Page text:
• Survival;
  • decomposition;
  • agriculture;
  • mitigation;
  • faecal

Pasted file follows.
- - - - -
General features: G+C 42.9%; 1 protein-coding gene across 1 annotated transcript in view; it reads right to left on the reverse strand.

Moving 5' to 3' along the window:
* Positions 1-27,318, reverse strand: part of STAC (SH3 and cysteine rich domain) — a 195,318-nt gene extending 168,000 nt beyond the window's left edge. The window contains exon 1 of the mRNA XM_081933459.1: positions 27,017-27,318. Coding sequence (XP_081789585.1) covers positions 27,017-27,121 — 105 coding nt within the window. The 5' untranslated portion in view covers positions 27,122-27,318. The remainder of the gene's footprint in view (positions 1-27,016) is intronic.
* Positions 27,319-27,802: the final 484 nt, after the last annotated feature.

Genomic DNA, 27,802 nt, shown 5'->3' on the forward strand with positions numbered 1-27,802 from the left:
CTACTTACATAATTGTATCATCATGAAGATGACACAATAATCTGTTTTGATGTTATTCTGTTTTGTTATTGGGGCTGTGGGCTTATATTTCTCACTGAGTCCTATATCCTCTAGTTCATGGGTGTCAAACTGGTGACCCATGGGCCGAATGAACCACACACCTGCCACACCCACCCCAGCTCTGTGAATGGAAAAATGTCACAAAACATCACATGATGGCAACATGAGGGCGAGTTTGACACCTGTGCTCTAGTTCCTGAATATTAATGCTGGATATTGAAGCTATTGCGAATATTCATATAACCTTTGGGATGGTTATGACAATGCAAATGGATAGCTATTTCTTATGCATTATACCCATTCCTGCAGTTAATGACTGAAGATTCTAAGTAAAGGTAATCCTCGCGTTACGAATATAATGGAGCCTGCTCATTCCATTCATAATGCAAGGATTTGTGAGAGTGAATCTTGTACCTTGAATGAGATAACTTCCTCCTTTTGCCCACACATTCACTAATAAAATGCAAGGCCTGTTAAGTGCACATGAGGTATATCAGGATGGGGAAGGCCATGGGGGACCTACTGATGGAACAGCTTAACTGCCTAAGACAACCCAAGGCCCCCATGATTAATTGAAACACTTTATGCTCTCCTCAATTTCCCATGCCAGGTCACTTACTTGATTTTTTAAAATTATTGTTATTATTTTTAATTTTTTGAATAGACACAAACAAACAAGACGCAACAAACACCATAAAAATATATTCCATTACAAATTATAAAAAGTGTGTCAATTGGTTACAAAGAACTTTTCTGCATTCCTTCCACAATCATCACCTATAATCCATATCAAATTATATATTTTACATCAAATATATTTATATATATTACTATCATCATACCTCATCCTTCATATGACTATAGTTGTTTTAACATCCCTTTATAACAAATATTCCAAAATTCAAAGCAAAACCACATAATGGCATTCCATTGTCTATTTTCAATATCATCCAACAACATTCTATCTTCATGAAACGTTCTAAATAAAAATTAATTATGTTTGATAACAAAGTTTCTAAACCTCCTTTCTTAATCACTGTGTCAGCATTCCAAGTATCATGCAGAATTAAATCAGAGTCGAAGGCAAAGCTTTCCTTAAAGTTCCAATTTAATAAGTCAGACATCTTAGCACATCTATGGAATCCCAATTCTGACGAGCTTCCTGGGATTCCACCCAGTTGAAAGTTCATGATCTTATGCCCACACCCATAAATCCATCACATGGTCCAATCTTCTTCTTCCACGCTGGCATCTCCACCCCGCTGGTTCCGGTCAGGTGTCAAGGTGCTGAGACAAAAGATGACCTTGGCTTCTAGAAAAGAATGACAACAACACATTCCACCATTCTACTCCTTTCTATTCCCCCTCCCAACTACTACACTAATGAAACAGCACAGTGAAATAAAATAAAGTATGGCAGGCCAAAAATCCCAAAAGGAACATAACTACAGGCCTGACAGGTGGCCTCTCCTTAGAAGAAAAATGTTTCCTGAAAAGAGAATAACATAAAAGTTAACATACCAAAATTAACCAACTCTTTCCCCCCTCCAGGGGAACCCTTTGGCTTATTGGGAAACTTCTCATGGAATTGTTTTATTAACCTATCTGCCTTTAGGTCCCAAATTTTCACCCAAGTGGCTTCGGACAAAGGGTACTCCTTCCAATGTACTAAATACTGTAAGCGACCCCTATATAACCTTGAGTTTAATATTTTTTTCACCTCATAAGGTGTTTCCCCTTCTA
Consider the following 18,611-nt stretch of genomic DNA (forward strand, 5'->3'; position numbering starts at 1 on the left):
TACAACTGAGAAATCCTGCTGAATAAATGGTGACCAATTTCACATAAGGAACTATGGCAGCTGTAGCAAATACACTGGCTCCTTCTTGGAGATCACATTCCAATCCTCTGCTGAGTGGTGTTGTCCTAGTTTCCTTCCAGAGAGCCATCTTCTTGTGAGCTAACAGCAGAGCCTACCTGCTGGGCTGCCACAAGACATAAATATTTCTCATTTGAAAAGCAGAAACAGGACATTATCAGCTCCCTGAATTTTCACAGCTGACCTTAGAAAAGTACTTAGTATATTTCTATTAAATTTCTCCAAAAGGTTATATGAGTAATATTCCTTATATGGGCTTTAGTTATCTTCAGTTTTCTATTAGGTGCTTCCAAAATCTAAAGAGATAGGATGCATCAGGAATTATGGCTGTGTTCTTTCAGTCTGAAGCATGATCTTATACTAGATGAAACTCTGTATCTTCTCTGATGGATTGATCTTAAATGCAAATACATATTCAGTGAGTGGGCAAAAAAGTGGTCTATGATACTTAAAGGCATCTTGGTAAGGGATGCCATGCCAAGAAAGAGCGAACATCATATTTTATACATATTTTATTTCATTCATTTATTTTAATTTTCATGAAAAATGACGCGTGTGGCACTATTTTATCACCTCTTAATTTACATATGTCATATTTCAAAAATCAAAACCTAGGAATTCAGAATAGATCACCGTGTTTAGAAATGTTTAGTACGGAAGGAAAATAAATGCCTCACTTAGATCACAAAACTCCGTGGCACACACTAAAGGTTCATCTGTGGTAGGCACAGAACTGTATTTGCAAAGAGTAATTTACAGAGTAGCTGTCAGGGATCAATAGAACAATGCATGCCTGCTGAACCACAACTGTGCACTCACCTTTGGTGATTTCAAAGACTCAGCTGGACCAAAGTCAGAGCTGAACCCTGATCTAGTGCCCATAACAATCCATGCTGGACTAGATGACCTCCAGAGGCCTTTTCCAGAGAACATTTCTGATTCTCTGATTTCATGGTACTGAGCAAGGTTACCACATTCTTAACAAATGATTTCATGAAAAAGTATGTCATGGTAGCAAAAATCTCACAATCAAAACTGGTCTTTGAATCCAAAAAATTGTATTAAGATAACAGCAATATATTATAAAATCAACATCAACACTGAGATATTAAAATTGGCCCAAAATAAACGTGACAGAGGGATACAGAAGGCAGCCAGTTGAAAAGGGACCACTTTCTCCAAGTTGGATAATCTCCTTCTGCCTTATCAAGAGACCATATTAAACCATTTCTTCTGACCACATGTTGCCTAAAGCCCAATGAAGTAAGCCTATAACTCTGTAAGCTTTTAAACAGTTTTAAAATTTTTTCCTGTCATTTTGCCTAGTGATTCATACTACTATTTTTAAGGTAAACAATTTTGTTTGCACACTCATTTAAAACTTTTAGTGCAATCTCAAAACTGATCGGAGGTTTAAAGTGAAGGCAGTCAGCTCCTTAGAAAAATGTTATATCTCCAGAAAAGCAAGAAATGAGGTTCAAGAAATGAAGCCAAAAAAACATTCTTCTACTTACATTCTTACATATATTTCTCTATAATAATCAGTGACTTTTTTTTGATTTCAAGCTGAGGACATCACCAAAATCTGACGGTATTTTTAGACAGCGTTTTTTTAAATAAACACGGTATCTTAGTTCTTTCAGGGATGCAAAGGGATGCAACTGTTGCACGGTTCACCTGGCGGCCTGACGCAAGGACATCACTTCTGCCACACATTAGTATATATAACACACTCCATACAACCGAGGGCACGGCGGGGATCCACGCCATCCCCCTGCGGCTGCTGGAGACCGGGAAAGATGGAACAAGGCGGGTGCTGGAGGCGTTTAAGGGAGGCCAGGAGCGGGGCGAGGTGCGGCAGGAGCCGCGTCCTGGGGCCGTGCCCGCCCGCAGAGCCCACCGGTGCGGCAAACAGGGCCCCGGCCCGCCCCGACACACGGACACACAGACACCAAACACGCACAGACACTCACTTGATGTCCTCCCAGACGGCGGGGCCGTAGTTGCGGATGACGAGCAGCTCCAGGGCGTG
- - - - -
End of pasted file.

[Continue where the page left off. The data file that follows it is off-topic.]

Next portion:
Diffuse pollution from grazed pastures is recognised as an important source of faecal microbial contamination of surface waters, and farmers urgently require mitigation options to reduce this impact of their farming activities. An obvious mitigation strategy is to reduce the size of the reservoir of faecal material in pastures during critical periods when overland flow is most likely. This work tested the hypothesis that smearing fresh cowpats to increase their surface area would increase exposure to solar radiation and increase desiccation, which in turn would accelerate the die-off of Escherichia coli in the faecal material. The total solids content and E. coli concentration in intact and disrupted cowpats were monitored during the four seasons. The total solids content was significantly (< 0.001) higher in the disrupted cowpats compared to the intact cowpats. This indicates that increased desiccation of the faecal material was successful. However, there was no significant difference (> 0.05) in E. coli concentrations in the disrupted and intact cowpats. The physical disruption of cowpats did not therefore accelerate the die-off of E. coli in the faecal material. The disrupted cowpats did appear to decompose faster than the intact cowpats. Mitigation options to reduce faecal micro-organism losses in overland flow from grazed pastures will now need to focus on other methods to reduce the build up of reservoirs of faecal material on farm.